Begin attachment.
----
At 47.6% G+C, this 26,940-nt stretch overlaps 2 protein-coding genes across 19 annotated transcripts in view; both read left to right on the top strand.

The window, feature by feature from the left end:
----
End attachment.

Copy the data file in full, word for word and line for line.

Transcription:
At 47.6% G+C, this 26,940-nt stretch overlaps 2 protein-coding genes across 19 annotated transcripts in view; both read left to right on the top strand.

The window, feature by feature from the left end: